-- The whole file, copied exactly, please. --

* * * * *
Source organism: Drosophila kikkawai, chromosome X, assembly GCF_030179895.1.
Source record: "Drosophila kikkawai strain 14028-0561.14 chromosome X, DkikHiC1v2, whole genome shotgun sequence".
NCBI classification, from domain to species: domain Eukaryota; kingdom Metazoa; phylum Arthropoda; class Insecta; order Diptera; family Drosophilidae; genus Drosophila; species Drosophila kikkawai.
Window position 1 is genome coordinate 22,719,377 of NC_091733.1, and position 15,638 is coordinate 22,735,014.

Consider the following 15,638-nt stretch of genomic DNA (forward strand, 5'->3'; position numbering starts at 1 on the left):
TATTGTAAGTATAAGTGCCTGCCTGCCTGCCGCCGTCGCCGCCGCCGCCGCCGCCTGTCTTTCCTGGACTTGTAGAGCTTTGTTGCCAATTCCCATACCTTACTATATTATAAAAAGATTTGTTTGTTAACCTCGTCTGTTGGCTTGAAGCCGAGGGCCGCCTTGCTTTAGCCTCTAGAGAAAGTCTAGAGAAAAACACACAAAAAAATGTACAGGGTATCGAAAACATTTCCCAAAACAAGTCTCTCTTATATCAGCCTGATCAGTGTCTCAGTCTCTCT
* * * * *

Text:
Source organism: Drosophila kikkawai, chromosome X, assembly GCF_030179895.1.
Source record: "Drosophila kikkawai strain 14028-0561.14 chromosome X, DkikHiC1v2, whole genome shotgun sequence".
NCBI classification, from domain to species: domain Eukaryota; kingdom Metazoa; phylum Arthropoda; class Insecta; order Diptera; family Drosophilidae; genus Drosophila; species Drosophila kikkawai.
Window position 1 is genome coordinate 22,719,377 of NC_091733.1, and position 15,638 is coordinate 22,735,014.

Consider the following 15,638-nt stretch of genomic DNA (forward strand, 5'->3'; position numbering starts at 1 on the left):
TATTGTAAGTATAAGTGCCTGCCTGCCTGCCGCCGTCGCCGCCGCCGCCGCCGCCTGTCTTTCCTGGACTTGTAGAGCTTTGTTGCCAATTCCCATACCTTACTATATTATAAAAAGATTTGTTTGTTAACCTCGTCTGTTGGCTTGAAGCCGAGGGCCGCCTTGCTTTAGCCTCTAGAGAAAGTCTAGAGAAAAACACACAAAAAAATGTACAGGGTATCGAAAACATTTCCCAAAACAAGTCTCTCTTATATCAGCCTGATCAGTGTCTCAGTCTCTCT